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Byron F. Kilbourne and James B. Girton

neglect the lateral gradients responsible for wave radiation. PWP lacks the numerical simplicity and possibility of analytic solution. Longer PWP simulations require high-frequency heat and freshwater fluxes. These are unavailable and limit PWP’s use to brief simulations of a single storm event. Comparison between the two models here is a vital step for evaluating the importance of mixed layer depth evolution during a forcing event. We focus on the ocean mixed layer response from 3 to 10 February 2009

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Ross Tulloch, Raffaele Ferrari, Oliver Jahn, Andreas Klocker, Joseph LaCasce, James R. Ledwell, John Marshall, Marie-Jose Messias, Kevin Speer, and Andrew Watson

movements . Proc. London Math. Soc. , 20 , 196 – 212 , doi: 10.1112/plms/s2-20.1.196 . Treguier , A. M. , 1999 : Evaluating eddy mixing coefficients from eddy-resolving ocean models: A case study . J. Mar. Res. , 57 , 89 – 108 , doi: 10.1357/002224099765038571 . Tulloch , R. T. , J. C. Marshall , C. Hill , and K. S. Smith , 2011 : Scales, growth rates and spectral fluxes of baroclinic instability in the ocean . J. Phys. Oceanogr. , 41 , 1057 – 1076 , doi: 10.1175/2011JPO4404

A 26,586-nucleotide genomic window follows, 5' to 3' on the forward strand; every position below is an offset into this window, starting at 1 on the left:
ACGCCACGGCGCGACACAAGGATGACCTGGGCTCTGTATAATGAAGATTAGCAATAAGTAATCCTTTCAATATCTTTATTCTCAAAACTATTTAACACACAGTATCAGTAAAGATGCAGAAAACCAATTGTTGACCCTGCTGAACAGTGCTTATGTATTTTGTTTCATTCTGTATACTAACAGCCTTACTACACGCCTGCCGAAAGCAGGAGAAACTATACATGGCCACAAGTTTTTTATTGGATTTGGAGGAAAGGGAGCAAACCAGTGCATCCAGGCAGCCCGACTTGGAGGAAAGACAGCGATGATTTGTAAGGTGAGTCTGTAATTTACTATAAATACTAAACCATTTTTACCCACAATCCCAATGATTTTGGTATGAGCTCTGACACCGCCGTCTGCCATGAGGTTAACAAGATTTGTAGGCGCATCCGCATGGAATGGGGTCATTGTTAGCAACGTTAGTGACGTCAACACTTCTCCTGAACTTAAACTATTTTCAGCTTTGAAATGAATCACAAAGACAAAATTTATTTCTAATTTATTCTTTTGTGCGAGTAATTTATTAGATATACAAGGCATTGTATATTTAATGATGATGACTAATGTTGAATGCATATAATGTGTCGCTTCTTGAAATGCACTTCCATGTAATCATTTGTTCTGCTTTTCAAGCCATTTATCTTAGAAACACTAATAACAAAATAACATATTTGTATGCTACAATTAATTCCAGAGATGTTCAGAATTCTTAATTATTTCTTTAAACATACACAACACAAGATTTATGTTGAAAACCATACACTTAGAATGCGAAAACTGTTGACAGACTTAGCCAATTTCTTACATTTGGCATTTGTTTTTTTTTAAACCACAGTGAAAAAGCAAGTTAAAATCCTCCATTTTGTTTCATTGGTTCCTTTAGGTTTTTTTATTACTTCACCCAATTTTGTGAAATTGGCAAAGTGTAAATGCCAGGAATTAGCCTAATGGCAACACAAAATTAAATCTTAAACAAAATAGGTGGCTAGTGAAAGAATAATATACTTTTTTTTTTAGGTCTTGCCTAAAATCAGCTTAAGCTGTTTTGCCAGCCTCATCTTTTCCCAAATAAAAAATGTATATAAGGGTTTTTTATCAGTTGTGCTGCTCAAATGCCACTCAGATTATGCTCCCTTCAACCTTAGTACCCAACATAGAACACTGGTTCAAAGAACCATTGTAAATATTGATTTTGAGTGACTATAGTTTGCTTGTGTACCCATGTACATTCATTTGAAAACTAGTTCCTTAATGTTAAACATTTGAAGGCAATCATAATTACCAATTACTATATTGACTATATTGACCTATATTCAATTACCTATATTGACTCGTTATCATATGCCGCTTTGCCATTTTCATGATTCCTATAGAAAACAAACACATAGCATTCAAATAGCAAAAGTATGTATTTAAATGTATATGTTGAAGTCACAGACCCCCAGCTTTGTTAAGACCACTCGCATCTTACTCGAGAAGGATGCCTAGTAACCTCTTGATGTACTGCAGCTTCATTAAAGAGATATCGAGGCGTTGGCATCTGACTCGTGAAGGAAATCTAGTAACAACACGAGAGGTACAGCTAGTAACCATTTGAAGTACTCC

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Marina Frants, Gillian M. Damerell, Sarah T. Gille, Karen J. Heywood, Jennifer MacKinnon, and Janet Sprintall

. For this analysis, we only use the data from the top 1000 m, both to facilitate comparisons with the XCTD and because this depth range is sampled most extensively by the Argo program and by glider campaigns. Therefore, evaluation of finescale performance in the top 1000 m is a prerequisite for determining what we can learn from routine density profiles. Fig . 1. Locations of CTD stations, XCTD stations, and microstructure profiler stations sampled during the DIMES US2 cruise in summer 2010. Here

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